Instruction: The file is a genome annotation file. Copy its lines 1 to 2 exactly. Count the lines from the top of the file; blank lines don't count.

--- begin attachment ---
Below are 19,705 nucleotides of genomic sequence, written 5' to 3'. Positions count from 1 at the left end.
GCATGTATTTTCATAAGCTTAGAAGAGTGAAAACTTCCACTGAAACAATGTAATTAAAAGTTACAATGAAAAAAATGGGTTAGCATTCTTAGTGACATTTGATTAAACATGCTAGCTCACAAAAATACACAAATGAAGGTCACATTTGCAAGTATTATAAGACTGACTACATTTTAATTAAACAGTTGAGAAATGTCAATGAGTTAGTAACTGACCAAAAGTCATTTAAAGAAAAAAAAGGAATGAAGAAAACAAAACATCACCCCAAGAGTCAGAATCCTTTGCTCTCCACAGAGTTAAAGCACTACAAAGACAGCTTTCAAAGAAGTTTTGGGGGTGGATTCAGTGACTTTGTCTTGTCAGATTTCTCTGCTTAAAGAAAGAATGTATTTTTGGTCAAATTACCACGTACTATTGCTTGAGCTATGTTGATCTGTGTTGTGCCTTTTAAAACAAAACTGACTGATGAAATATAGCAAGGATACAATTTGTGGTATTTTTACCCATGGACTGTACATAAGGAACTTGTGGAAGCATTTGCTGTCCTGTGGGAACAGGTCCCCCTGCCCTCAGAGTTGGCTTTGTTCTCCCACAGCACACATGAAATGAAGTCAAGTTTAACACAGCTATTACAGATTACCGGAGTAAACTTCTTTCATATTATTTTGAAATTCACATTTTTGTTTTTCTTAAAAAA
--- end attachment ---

Below are 19,705 nucleotides of genomic sequence, written 5' to 3'. Positions count from 1 at the left end.
GCATGTATTTTCATAAGCTTAGAAGAGTGAAAACTTCCACTGAAACAATGTAATTAAAAGTTACAATGAAAAAAATGGGTTAGCATTCTTAGTGACATTTGATTAAACATGCTAGCTCACAAAAATACACAAATGAAGGTCACATTTGCAAGTATTATAAGACTGACTACATTTTAATTAAACAGTTGAGAAATGTCAATGAGTTAGTAACTGACCAAAAGTCATTTAAAGAAAAAAAAGGAATGAAGAAAACAAAACATCACCCCAAGAGTCAGAATCCTTTGCTCTCCACAGAGTTAAAGCACTACAAAGACAGCTTTCAAAGAAGTTTTGGGGGTGGATTCAGTGACTTTGTCTTGTCAGATTTCTCTGCTTAAAGAAAGAATGTATTTTTGGTCAAATTACCACGTACTATTGCTTGAGCTATGTTGATCTGTGTTGTGCCTTTTAAAACAAAACTGACTGATGAAATATAGCAAGGATACAATTTGTGGTATTTTTACCCATGGACTGTACATAAGGAACTTGTGGAAGCATTTGCTGTCCTGTGGGAACAGGTCCCCCTGCCCTCAGAGTTGGCTTTGTTCTCCCACAGCACACATGAAATGAAGTCAAGTTTAACACAGCTATTACAGATTACCGGAGTAAACTTCTTTCATATTATTTTGAAATTCACATTTTTGTTTTTCTTAAAAAA